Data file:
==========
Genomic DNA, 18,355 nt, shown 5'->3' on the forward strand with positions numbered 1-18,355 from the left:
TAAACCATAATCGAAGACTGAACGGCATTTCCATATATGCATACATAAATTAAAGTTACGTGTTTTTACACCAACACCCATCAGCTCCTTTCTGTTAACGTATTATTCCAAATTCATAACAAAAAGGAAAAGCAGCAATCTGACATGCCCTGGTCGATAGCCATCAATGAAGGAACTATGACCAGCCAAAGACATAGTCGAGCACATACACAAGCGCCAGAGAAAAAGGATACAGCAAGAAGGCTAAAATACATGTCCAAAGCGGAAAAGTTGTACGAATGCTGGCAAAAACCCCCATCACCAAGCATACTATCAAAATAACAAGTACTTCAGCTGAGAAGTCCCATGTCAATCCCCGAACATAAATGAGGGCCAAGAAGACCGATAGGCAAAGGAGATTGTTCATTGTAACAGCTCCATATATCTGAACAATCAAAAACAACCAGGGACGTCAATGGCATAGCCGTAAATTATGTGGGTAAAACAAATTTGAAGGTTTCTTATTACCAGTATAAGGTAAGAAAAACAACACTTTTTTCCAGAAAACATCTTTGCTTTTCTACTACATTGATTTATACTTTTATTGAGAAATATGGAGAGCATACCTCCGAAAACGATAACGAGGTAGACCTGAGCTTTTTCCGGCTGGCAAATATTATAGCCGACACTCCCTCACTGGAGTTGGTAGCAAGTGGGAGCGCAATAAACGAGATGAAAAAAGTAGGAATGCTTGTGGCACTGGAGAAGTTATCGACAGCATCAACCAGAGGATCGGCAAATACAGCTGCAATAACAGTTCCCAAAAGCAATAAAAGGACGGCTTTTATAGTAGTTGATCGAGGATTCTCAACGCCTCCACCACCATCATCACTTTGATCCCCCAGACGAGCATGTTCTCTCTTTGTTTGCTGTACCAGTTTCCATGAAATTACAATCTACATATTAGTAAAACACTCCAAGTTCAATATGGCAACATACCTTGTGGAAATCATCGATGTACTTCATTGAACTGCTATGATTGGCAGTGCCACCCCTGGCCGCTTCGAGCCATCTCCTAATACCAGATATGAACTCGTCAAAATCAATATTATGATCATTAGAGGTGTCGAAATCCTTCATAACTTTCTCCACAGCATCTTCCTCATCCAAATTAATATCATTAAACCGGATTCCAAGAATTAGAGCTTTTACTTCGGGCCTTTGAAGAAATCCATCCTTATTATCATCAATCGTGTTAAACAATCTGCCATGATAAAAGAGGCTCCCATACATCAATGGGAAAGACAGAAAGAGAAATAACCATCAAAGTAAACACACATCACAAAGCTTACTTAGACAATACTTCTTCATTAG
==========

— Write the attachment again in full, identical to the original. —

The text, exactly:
Genomic DNA, 18,355 nt, shown 5'->3' on the forward strand with positions numbered 1-18,355 from the left:
TAAACCATAATCGAAGACTGAACGGCATTTCCATATATGCATACATAAATTAAAGTTACGTGTTTTTACACCAACACCCATCAGCTCCTTTCTGTTAACGTATTATTCCAAATTCATAACAAAAAGGAAAAGCAGCAATCTGACATGCCCTGGTCGATAGCCATCAATGAAGGAACTATGACCAGCCAAAGACATAGTCGAGCACATACACAAGCGCCAGAGAAAAAGGATACAGCAAGAAGGCTAAAATACATGTCCAAAGCGGAAAAGTTGTACGAATGCTGGCAAAAACCCCCATCACCAAGCATACTATCAAAATAACAAGTACTTCAGCTGAGAAGTCCCATGTCAATCCCCGAACATAAATGAGGGCCAAGAAGACCGATAGGCAAAGGAGATTGTTCATTGTAACAGCTCCATATATCTGAACAATCAAAAACAACCAGGGACGTCAATGGCATAGCCGTAAATTATGTGGGTAAAACAAATTTGAAGGTTTCTTATTACCAGTATAAGGTAAGAAAAACAACACTTTTTTCCAGAAAACATCTTTGCTTTTCTACTACATTGATTTATACTTTTATTGAGAAATATGGAGAGCATACCTCCGAAAACGATAACGAGGTAGACCTGAGCTTTTTCCGGCTGGCAAATATTATAGCCGACACTCCCTCACTGGAGTTGGTAGCAAGTGGGAGCGCAATAAACGAGATGAAAAAAGTAGGAATGCTTGTGGCACTGGAGAAGTTATCGACAGCATCAACCAGAGGATCGGCAAATACAGCTGCAATAACAGTTCCCAAAAGCAATAAAAGGACGGCTTTTATAGTAGTTGATCGAGGATTCTCAACGCCTCCACCACCATCATCACTTTGATCCCCCAGACGAGCATGTTCTCTCTTTGTTTGCTGTACCAGTTTCCATGAAATTACAATCTACATATTAGTAAAACACTCCAAGTTCAATATGGCAACATACCTTGTGGAAATCATCGATGTACTTCATTGAACTGCTATGATTGGCAGTGCCACCCCTGGCCGCTTCGAGCCATCTCCTAATACCAGATATGAACTCGTCAAAATCAATATTATGATCATTAGAGGTGTCGAAATCCTTCATAACTTTCTCCACAGCATCTTCCTCATCCAAATTAATATCATTAAACCGGATTCCAAGAATTAGAGCTTTTACTTCGGGCCTTTGAAGAAATCCATCCTTATTATCATCAATCGTGTTAAACAATCTGCCATGATAAAAGAGGCTCCCATACATCAATGGGAAAGACAGAAAGAGAAATAACCATCAAAGTAAACACACATCACAAAGCTTACTTAGACAATACTTCTTCATTAG